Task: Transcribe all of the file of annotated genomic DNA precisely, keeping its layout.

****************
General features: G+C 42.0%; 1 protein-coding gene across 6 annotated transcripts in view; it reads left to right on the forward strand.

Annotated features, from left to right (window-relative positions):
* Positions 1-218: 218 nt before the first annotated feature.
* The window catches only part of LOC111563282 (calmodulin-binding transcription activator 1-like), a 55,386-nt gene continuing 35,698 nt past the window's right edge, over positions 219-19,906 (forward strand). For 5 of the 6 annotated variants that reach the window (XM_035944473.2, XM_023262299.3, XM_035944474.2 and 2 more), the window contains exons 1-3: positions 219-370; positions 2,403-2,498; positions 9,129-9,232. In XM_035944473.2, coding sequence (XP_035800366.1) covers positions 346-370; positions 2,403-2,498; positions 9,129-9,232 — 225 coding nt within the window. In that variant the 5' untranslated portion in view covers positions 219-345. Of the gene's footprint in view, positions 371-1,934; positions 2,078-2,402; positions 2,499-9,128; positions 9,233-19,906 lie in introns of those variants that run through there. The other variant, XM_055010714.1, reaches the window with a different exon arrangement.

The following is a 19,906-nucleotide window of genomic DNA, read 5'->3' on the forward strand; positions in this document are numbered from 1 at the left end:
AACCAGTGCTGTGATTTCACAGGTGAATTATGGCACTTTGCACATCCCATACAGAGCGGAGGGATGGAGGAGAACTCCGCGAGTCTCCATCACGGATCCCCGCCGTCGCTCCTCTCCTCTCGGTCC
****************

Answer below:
General features: G+C 42.0%; 1 protein-coding gene across 6 annotated transcripts in view; it reads left to right on the forward strand.

Annotated features, from left to right (window-relative positions):
* Positions 1-218: 218 nt before the first annotated feature.
* The window catches only part of LOC111563282 (calmodulin-binding transcription activator 1-like), a 55,386-nt gene continuing 35,698 nt past the window's right edge, over positions 219-19,906 (forward strand). For 5 of the 6 annotated variants that reach the window (XM_035944473.2, XM_023262299.3, XM_035944474.2 and 2 more), the window contains exons 1-3: positions 219-370; positions 2,403-2,498; positions 9,129-9,232. In XM_035944473.2, coding sequence (XP_035800366.1) covers positions 346-370; positions 2,403-2,498; positions 9,129-9,232 — 225 coding nt within the window. In that variant the 5' untranslated portion in view covers positions 219-345. Of the gene's footprint in view, positions 371-1,934; positions 2,078-2,402; positions 2,499-9,128; positions 9,233-19,906 lie in introns of those variants that run through there. The other variant, XM_055010714.1, reaches the window with a different exon arrangement.

The following is a 19,906-nucleotide window of genomic DNA, read 5'->3' on the forward strand; positions in this document are numbered from 1 at the left end:
AACCAGTGCTGTGATTTCACAGGTGAATTATGGCACTTTGCACATCCCATACAGAGCGGAGGGATGGAGGAGAACTCCGCGAGTCTCCATCACGGATCCCCGCCGTCGCTCCTCTCCTCTCGGTCC